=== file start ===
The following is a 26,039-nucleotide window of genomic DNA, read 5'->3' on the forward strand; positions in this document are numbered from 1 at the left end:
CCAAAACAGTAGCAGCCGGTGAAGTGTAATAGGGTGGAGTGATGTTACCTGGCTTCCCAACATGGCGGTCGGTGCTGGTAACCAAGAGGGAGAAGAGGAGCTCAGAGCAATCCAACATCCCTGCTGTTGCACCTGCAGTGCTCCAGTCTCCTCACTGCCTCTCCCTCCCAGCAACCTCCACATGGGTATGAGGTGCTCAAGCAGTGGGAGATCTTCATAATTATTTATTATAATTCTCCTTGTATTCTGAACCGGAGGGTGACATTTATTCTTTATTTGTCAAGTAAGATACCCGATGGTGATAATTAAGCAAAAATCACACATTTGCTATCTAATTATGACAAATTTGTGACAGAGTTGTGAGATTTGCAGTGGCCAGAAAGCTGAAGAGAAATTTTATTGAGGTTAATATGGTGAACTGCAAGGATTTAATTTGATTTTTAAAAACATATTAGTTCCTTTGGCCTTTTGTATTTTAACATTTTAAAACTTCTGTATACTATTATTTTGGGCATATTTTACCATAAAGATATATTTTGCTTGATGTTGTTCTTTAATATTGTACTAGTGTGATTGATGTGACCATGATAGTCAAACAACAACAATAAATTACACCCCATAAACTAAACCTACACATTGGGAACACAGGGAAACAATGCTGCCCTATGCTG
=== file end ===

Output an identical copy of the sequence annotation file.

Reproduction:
The following is a 26,039-nucleotide window of genomic DNA, read 5'->3' on the forward strand; positions in this document are numbered from 1 at the left end:
CCAAAACAGTAGCAGCCGGTGAAGTGTAATAGGGTGGAGTGATGTTACCTGGCTTCCCAACATGGCGGTCGGTGCTGGTAACCAAGAGGGAGAAGAGGAGCTCAGAGCAATCCAACATCCCTGCTGTTGCACCTGCAGTGCTCCAGTCTCCTCACTGCCTCTCCCTCCCAGCAACCTCCACATGGGTATGAGGTGCTCAAGCAGTGGGAGATCTTCATAATTATTTATTATAATTCTCCTTGTATTCTGAACCGGAGGGTGACATTTATTCTTTATTTGTCAAGTAAGATACCCGATGGTGATAATTAAGCAAAAATCACACATTTGCTATCTAATTATGACAAATTTGTGACAGAGTTGTGAGATTTGCAGTGGCCAGAAAGCTGAAGAGAAATTTTATTGAGGTTAATATGGTGAACTGCAAGGATTTAATTTGATTTTTAAAAACATATTAGTTCCTTTGGCCTTTTGTATTTTAACATTTTAAAACTTCTGTATACTATTATTTTGGGCATATTTTACCATAAAGATATATTTTGCTTGATGTTGTTCTTTAATATTGTACTAGTGTGATTGATGTGACCATGATAGTCAAACAACAACAATAAATTACACCCCATAAACTAAACCTACACATTGGGAACACAGGGAAACAATGCTGCCCTATGCTG